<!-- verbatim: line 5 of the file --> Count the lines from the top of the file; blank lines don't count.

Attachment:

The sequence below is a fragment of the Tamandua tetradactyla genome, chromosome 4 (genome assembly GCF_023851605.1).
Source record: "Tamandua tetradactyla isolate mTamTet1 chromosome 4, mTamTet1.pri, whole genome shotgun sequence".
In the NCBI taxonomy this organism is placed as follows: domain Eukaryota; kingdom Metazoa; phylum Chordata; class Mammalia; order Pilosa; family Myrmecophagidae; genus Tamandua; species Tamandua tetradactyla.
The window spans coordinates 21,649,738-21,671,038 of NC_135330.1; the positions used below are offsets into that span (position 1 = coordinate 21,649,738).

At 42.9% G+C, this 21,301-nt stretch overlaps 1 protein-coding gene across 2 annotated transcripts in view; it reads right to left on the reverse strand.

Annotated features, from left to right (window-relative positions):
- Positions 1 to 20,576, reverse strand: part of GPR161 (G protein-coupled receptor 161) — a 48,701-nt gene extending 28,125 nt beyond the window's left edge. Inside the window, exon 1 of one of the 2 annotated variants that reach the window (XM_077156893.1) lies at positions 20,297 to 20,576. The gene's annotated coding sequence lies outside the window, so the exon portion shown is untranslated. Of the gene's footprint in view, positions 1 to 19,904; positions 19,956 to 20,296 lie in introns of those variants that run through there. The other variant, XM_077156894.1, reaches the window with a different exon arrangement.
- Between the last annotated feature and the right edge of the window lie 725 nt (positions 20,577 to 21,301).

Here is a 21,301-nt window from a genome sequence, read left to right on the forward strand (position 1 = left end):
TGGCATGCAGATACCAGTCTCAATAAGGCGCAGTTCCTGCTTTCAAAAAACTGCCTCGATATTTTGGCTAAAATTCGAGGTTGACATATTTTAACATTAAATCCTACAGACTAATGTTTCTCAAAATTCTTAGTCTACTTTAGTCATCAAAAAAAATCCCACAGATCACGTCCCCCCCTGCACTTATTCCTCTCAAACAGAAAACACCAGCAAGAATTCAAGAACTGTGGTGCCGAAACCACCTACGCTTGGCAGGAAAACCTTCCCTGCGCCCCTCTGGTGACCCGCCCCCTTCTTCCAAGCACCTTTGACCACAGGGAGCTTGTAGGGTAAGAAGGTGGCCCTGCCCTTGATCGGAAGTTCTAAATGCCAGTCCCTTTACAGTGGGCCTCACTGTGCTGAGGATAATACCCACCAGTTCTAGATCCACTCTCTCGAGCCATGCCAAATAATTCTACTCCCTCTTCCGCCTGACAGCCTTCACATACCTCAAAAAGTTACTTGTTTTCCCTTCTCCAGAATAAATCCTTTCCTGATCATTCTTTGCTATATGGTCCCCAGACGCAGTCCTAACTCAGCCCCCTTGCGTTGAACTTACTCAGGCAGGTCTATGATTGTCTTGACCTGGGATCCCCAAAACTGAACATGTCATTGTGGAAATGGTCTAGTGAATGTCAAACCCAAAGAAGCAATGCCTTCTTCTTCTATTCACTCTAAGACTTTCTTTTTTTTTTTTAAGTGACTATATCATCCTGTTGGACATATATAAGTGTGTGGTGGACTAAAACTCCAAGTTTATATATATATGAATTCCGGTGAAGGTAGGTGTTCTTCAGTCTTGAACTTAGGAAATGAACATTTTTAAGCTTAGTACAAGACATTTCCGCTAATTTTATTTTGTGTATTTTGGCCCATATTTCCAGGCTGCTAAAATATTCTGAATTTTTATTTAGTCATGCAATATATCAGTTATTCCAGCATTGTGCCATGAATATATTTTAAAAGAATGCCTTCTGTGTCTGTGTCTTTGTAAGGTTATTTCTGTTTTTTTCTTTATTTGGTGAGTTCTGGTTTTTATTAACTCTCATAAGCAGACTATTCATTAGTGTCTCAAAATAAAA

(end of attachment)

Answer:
At 42.9% G+C, this 21,301-nt stretch overlaps 1 protein-coding gene across 2 annotated transcripts in view; it reads right to left on the reverse strand.